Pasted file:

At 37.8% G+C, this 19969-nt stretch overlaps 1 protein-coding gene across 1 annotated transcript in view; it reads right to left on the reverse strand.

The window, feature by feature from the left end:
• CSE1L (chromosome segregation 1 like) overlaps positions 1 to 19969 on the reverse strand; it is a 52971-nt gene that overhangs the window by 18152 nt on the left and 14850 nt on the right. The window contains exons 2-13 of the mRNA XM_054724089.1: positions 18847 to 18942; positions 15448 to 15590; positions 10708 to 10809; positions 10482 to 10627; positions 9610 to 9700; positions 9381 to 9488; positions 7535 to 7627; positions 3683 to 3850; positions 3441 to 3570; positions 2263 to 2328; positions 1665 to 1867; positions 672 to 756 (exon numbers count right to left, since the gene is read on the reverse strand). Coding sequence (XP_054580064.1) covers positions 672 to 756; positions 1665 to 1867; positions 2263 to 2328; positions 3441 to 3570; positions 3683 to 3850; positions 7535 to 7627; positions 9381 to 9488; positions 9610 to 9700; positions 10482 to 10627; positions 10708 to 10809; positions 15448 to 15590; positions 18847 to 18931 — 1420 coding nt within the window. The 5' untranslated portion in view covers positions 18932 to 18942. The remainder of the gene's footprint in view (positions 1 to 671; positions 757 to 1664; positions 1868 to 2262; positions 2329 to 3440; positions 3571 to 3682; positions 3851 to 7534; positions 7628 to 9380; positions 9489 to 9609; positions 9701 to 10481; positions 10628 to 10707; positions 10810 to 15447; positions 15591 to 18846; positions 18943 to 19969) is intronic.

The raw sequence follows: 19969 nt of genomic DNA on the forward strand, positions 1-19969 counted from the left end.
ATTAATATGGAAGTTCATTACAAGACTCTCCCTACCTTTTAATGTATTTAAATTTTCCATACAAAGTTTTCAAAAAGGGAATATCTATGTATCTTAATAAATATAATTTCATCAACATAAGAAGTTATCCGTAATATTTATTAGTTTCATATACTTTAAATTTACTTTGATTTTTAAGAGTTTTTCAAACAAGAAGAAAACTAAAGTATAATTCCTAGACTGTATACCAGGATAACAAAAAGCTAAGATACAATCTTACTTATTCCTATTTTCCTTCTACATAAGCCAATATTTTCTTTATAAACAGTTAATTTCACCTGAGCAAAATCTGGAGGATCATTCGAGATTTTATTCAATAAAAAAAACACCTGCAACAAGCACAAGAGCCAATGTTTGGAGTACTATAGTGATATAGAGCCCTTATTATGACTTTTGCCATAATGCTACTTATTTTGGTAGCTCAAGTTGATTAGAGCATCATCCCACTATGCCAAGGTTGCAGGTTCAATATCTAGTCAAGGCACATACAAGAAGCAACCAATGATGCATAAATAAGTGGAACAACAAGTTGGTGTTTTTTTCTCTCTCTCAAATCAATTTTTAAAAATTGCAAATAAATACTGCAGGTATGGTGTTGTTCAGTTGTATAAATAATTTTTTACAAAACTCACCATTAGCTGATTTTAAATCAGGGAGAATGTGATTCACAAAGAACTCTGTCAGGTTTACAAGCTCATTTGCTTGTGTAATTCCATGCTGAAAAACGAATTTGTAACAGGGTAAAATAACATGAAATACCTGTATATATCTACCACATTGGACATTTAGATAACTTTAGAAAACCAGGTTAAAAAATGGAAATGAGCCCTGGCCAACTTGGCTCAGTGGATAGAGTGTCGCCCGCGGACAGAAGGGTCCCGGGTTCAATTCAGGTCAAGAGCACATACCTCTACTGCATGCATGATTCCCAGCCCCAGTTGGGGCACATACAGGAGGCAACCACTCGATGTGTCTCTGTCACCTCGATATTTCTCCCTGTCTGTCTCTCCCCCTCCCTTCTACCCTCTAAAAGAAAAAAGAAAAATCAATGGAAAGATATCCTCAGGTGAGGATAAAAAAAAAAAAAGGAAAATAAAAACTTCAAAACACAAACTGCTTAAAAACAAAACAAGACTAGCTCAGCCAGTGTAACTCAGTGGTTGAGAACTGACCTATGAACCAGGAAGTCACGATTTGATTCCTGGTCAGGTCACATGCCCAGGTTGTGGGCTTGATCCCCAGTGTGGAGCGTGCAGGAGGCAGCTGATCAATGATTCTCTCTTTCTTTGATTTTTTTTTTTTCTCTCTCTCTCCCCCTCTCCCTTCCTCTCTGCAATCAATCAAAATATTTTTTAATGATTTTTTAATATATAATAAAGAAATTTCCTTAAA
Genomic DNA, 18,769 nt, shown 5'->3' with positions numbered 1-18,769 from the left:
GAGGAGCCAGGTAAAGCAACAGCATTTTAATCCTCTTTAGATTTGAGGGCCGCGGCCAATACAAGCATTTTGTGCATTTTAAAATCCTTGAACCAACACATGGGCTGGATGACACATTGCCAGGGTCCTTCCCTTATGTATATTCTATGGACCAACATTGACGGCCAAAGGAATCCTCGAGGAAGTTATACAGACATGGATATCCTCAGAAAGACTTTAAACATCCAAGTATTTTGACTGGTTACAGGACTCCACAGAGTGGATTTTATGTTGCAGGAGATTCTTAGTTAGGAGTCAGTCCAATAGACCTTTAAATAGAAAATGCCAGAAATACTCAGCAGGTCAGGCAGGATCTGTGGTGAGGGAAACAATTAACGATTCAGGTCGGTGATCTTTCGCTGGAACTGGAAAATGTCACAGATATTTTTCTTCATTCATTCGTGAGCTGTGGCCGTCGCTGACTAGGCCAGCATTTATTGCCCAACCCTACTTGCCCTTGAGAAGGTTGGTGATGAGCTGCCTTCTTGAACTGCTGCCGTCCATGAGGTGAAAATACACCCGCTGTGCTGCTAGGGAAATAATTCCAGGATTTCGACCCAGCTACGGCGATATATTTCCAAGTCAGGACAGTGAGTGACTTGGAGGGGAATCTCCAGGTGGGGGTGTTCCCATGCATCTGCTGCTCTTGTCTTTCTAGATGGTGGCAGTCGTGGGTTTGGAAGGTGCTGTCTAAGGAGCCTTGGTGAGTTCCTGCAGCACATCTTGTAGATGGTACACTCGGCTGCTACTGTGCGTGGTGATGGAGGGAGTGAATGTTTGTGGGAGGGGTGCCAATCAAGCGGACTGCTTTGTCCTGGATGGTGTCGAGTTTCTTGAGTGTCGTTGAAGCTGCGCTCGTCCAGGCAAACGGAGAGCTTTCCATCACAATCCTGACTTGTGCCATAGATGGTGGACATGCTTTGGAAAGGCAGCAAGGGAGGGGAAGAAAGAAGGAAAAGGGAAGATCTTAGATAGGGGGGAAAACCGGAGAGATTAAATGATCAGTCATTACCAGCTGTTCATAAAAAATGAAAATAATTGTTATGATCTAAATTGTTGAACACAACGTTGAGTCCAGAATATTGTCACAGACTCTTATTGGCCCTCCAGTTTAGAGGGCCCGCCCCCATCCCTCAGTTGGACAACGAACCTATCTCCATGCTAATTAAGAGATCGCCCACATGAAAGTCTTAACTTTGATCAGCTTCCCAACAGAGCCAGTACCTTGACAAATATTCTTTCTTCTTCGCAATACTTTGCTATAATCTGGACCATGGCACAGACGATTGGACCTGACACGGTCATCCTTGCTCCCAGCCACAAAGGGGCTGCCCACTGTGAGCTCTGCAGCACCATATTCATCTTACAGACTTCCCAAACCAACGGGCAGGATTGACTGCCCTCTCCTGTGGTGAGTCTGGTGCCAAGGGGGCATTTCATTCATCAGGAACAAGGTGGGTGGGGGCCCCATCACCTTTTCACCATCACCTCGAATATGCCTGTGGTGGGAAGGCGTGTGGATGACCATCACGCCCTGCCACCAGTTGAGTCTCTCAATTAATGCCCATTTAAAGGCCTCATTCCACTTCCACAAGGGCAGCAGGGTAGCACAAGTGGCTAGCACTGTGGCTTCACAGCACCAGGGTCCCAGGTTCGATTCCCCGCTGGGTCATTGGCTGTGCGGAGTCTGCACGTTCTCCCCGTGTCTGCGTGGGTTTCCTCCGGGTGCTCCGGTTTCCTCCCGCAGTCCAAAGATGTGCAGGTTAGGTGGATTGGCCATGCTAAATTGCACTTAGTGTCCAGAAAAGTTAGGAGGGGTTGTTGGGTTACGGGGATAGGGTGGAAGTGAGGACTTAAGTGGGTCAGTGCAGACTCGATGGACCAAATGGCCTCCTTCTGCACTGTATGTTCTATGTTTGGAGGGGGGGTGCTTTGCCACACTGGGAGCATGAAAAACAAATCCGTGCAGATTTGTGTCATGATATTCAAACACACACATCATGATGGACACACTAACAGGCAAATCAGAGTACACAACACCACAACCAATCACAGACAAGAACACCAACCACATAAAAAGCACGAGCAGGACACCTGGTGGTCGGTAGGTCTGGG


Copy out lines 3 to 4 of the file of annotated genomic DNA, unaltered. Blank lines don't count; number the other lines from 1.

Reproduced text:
• CSE1L (chromosome segregation 1 like) overlaps positions 1 to 19969 on the reverse strand; it is a 52971-nt gene that overhangs the window by 18152 nt on the left and 14850 nt on the right. The window contains exons 2-13 of the mRNA XM_054724089.1: positions 18847 to 18942; positions 15448 to 15590; positions 10708 to 10809; positions 10482 to 10627; positions 9610 to 9700; positions 9381 to 9488; positions 7535 to 7627; positions 3683 to 3850; positions 3441 to 3570; positions 2263 to 2328; positions 1665 to 1867; positions 672 to 756 (exon numbers count right to left, since the gene is read on the reverse strand). Coding sequence (XP_054580064.1) covers positions 672 to 756; positions 1665 to 1867; positions 2263 to 2328; positions 3441 to 3570; positions 3683 to 3850; positions 7535 to 7627; positions 9381 to 9488; positions 9610 to 9700; positions 10482 to 10627; positions 10708 to 10809; positions 15448 to 15590; positions 18847 to 18931 — 1420 coding nt within the window. The 5' untranslated portion in view covers positions 18932 to 18942. The remainder of the gene's footprint in view (positions 1 to 671; positions 757 to 1664; positions 1868 to 2262; positions 2329 to 3440; positions 3571 to 3682; positions 3851 to 7534; positions 7628 to 9380; positions 9489 to 9609; positions 9701 to 10481; positions 10628 to 10707; positions 10810 to 15447; positions 15591 to 18846; positions 18943 to 19969) is intronic.

The raw sequence follows: 19969 nt of genomic DNA on the forward strand, positions 1-19969 counted from the left end.